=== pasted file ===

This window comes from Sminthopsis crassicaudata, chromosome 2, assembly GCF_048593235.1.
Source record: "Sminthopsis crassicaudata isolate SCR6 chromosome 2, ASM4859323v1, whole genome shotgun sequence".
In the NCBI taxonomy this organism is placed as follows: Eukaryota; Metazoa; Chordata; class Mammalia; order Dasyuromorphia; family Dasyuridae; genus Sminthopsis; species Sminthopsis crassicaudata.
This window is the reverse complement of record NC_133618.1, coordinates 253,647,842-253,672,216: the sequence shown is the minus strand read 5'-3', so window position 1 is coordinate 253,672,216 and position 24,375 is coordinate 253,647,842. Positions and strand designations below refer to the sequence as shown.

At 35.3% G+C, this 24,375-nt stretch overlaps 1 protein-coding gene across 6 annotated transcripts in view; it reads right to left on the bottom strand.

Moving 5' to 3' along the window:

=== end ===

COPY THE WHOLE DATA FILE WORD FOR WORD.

This window comes from Sminthopsis crassicaudata, chromosome 2, assembly GCF_048593235.1.
Source record: "Sminthopsis crassicaudata isolate SCR6 chromosome 2, ASM4859323v1, whole genome shotgun sequence".
In the NCBI taxonomy this organism is placed as follows: Eukaryota; Metazoa; Chordata; class Mammalia; order Dasyuromorphia; family Dasyuridae; genus Sminthopsis; species Sminthopsis crassicaudata.
This window is the reverse complement of record NC_133618.1, coordinates 253,647,842-253,672,216: the sequence shown is the minus strand read 5'-3', so window position 1 is coordinate 253,672,216 and position 24,375 is coordinate 253,647,842. Positions and strand designations below refer to the sequence as shown.

At 35.3% G+C, this 24,375-nt stretch overlaps 1 protein-coding gene across 6 annotated transcripts in view; it reads right to left on the bottom strand.

Moving 5' to 3' along the window: